• ilikemoneygreen - Thursday, February 21, 2013 - link

    For PC building at least their is no option to install GDDR5 ram. That kind of ram is only in GPUs to my knowledge. Is this equivalent to say ...the systems DDR3 RAM? I also realize DDR3 is built into the worse off GPUs but I guess my question goes to differentiating that between the GPU RAM and the system RAM. They say the PS4 has 8gb of GDDR5 RAM...But its like everyone is acting like its the system RAM. Can the whole system run off the GPU RAM? Kind of a 2fer? I hope I phrased this well enough because im not sure if I actually got it across correct.
    Just so I'm clear here (Dont need any wasted replies explaining that DDR3 is worst) I know DDR3 RAM in video cards sucks and GDDR5 RAM rocks. GDDR5 is better.
    Reply
  • Xorrax - Thursday, February 21, 2013 - link

    The 8GB of GDDR5 *is* also the system ram. It's unified and shared between CPU and GPU. Reply
  • silverblue - Thursday, February 21, 2013 - link

    Using GDDR5 throughout the system got me thinking as well. I've never really known the latency involved with GDDR5 but it sure means that Jaguar has a huge amount of bandwidth.

    As others have said, a strong CPU isn't really too necessary here, and as more and more games are multithreaded, I expect even two Jaguars can spit out a decent amount of work (they are, in essence, as powerful as K8 cores albeit with a huge list of ISAs available to them). I do wonder if HSA comes into any of this. Regardless, perhaps it'll convince developers to spend more time on properly threading their games with so many cores available to them, and with them using x86, porting should be easier.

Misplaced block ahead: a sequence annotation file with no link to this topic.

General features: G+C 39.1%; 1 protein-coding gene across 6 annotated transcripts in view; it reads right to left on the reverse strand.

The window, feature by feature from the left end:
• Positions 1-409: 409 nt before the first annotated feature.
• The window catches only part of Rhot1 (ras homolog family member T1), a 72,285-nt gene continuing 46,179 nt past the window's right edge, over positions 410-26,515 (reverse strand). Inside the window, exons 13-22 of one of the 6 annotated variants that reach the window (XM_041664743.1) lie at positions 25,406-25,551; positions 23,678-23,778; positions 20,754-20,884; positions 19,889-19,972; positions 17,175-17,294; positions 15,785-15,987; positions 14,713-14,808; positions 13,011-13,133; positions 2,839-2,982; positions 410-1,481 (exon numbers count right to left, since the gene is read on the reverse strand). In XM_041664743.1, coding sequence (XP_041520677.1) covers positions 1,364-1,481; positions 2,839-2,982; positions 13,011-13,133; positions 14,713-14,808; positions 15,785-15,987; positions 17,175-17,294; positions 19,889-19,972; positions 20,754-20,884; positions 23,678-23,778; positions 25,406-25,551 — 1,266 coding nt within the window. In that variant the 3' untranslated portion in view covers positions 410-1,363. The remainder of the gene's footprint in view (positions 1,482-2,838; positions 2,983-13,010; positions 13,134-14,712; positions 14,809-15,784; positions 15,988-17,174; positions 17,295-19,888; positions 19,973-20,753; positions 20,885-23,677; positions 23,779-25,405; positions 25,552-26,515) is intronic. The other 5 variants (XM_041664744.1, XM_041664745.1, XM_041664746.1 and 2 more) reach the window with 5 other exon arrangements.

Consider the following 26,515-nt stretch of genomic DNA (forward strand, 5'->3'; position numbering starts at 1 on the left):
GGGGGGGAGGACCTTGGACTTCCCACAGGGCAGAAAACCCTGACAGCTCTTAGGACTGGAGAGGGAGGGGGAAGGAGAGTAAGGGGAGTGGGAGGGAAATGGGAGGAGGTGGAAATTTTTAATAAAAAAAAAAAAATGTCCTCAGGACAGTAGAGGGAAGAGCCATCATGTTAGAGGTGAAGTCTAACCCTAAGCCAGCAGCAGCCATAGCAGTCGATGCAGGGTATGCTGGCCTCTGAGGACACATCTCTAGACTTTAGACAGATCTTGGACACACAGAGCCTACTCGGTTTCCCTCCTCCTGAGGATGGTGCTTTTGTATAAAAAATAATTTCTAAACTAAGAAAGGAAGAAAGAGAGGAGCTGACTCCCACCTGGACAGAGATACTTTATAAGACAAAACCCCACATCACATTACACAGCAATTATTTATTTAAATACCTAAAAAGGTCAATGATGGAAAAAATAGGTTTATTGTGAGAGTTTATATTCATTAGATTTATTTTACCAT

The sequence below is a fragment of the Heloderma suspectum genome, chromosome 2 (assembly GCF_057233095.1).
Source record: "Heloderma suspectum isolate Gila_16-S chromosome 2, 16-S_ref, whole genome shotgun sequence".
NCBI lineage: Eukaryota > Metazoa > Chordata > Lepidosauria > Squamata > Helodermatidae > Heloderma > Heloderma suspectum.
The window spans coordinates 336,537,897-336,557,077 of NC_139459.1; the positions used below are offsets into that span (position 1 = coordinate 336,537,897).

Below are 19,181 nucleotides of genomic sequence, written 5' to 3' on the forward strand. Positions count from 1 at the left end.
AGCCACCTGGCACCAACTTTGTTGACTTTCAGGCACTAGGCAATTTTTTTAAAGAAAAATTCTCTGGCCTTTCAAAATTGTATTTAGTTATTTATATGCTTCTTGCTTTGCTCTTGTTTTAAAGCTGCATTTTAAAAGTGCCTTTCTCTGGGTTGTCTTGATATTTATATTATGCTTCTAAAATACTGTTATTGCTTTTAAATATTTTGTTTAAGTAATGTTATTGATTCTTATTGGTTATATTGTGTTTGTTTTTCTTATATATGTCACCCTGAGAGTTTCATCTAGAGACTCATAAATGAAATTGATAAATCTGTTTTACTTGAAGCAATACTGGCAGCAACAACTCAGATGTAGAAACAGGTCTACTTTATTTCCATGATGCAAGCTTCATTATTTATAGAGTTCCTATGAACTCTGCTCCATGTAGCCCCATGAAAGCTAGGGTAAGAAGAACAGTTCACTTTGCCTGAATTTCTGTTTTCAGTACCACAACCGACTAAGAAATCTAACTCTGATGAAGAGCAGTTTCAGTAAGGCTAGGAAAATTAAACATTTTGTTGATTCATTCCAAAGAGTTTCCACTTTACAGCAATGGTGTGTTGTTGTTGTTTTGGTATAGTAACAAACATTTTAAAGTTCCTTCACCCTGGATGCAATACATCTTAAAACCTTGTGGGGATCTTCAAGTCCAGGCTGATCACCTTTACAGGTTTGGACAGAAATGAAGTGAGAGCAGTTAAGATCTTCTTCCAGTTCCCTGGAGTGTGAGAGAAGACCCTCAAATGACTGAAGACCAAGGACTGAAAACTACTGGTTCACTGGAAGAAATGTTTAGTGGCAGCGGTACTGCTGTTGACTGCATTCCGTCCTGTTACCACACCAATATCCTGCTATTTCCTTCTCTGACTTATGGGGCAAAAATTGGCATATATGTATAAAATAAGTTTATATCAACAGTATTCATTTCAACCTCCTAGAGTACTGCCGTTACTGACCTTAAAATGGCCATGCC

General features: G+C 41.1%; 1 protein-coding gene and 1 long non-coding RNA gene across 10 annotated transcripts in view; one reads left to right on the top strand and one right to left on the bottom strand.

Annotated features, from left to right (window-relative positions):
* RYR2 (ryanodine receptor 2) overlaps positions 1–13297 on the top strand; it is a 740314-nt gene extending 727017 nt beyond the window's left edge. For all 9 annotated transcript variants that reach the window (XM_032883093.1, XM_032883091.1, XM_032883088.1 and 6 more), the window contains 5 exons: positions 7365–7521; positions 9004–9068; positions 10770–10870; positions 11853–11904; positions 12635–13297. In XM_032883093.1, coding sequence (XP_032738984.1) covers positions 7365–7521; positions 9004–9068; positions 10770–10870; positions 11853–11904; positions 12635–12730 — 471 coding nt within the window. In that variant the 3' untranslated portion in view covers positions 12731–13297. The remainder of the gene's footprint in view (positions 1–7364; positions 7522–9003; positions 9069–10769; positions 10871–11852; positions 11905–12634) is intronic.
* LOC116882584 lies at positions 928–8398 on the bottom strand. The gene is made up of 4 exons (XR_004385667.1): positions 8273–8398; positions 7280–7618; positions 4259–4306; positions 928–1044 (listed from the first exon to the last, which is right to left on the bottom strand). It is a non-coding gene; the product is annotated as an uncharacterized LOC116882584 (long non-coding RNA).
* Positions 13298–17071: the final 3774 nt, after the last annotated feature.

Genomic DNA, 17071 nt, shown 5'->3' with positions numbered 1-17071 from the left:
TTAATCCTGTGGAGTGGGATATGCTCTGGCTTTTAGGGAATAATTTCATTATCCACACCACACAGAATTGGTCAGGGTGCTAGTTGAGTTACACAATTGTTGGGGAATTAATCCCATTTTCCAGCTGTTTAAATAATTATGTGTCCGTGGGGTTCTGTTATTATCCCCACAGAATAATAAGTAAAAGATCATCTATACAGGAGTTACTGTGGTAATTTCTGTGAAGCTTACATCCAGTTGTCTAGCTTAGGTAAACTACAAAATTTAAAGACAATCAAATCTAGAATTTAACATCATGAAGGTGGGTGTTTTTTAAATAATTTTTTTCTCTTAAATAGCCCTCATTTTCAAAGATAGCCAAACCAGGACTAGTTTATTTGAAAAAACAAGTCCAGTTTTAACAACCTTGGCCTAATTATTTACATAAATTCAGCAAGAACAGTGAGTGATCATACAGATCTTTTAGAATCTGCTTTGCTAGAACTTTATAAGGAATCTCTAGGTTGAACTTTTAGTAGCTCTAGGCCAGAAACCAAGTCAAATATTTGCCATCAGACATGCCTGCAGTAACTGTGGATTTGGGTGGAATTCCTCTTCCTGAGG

As for "built by AMD", I thought they were just licensing the tech out for somebody else to make it?
    Reply
  • tipoo - Thursday, February 21, 2013 - link

    The GDDR5 is one unified pool. The CPU and GPU both access the same pool. Reply
  • Mugur - Thursday, February 21, 2013 - link

    I know I'm asking much, but some more technical details regarding the cpu/gpu/ram would be nice... :-)

    8 GB DDR5 and 7850 performance levels is nice (hopefully not comparing to a mobile gpu part). Of course, it also depends of the DDR5 speed. Unified fast cache would be nice too.

    But the cpu is very, very slow by today's (pc gaming) standards. Even with 8 cores, unless it's 3 Ghz, the performance won't be enough to push the graphics part to its limit. Don't forget that a game is not quite the optimal task to spread to more than 4 cores, so the single threaded performance is still important. Hell, I've touched notebooks with this kind of cpus and they are painfully slow comparing to the cheapest core i3. They are much better than Atoms, I agree, but there's not the comparison I would make. We need at least desktop Trinity cpu performance here.

    Anyway, I know it's impossible, but I would like to see XBMC on this someday... :-)
    Reply
  • Xorrax - Thursday, February 21, 2013 - link

    Do you feel that the CPU performance of existing consoles (Cell and PPC in the Xbox 360) are lacking? Jaguar is much, much better for integer computation than either of those two machines, even when clocked at a far lower rate. For example, the Power architecture in the 360 has *horrible* IPC as it is in-order, with many pipeline hazards. Clock for clock, Jaguar should be on the order of 3-4 times as fast as the PPE in Cell and the Xbox 360, as it is out-of-order, has extensive register renaming, and a very good branch predictor. Couple that with an increase in real core count, and it seems like a sensible decision for Sony to have made. Reply